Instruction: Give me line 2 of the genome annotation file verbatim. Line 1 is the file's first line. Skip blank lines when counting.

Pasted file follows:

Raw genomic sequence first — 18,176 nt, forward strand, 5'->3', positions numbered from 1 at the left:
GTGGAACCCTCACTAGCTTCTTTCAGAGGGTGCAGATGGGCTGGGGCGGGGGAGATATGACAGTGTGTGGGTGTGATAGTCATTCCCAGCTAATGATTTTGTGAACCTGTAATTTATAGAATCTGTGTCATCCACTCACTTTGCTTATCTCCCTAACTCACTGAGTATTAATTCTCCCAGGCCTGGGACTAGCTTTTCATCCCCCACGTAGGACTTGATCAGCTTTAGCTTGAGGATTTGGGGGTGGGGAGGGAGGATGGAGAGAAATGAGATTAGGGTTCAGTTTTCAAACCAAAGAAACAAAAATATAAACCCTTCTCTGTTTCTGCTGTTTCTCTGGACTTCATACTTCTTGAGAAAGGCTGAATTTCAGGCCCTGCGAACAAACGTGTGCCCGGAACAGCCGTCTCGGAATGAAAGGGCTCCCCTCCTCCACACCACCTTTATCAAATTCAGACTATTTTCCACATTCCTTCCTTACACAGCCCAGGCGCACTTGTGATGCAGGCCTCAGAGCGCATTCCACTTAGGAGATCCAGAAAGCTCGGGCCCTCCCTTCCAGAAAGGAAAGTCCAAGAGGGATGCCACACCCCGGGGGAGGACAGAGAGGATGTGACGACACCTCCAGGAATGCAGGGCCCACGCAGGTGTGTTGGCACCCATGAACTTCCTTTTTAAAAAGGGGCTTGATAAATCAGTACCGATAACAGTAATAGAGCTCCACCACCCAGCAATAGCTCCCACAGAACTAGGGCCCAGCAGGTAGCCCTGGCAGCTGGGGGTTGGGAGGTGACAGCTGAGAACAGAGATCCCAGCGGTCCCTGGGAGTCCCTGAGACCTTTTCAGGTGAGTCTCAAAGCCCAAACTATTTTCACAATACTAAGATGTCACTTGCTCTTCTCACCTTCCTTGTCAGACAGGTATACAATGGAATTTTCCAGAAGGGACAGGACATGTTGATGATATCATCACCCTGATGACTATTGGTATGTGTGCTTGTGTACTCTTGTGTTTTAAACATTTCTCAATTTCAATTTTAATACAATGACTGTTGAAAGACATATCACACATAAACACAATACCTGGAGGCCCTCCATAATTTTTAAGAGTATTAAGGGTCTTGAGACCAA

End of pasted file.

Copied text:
GTGGAACCCTCACTAGCTTCTTTCAGAGGGTGCAGATGGGCTGGGGCGGGGGAGATATGACAGTGTGTGGGTGTGATAGTCATTCCCAGCTAATGATTTTGTGAACCTGTAATTTATAGAATCTGTGTCATCCACTCACTTTGCTTATCTCCCTAACTCACTGAGTATTAATTCTCCCAGGCCTGGGACTAGCTTTTCATCCCCCACGTAGGACTTGATCAGCTTTAGCTTGAGGATTTGGGGGTGGGGAGGGAGGATGGAGAGAAATGAGATTAGGGTTCAGTTTTCAAACCAAAGAAACAAAAATATAAACCCTTCTCTGTTTCTGCTGTTTCTCTGGACTTCATACTTCTTGAGAAAGGCTGAATTTCAGGCCCTGCGAACAAACGTGTGCCCGGAACAGCCGTCTCGGAATGAAAGGGCTCCCCTCCTCCACACCACCTTTATCAAATTCAGACTATTTTCCACATTCCTTCCTTACACAGCCCAGGCGCACTTGTGATGCAGGCCTCAGAGCGCATTCCACTTAGGAGATCCAGAAAGCTCGGGCCCTCCCTTCCAGAAAGGAAAGTCCAAGAGGGATGCCACACCCCGGGGGAGGACAGAGAGGATGTGACGACACCTCCAGGAATGCAGGGCCCACGCAGGTGTGTTGGCACCCATGAACTTCCTTTTTAAAAAGGGGCTTGATAAATCAGTACCGATAACAGTAATAGAGCTCCACCACCCAGCAATAGCTCCCACAGAACTAGGGCCCAGCAGGTAGCCCTGGCAGCTGGGGGTTGGGAGGTGACAGCTGAGAACAGAGATCCCAGCGGTCCCTGGGAGTCCCTGAGACCTTTTCAGGTGAGTCTCAAAGCCCAAACTATTTTCACAATACTAAGATGTCACTTGCTCTTCTCACCTTCCTTGTCAGACAGGTATACAATGGAATTTTCCAGAAGGGACAGGACATGTTGATGATATCATCACCCTGATGACTATTGGTATGTGTGCTTGTGTACTCTTGTGTTTTAAACATTTCTCAATTTCAATTTTAATACAATGACTGTTGAAAGACATATCACACATAAACACAATACCTGGAGGCCCTCCATAATTTTTAAGAGTATTAAGGGTCTTGAGACCAA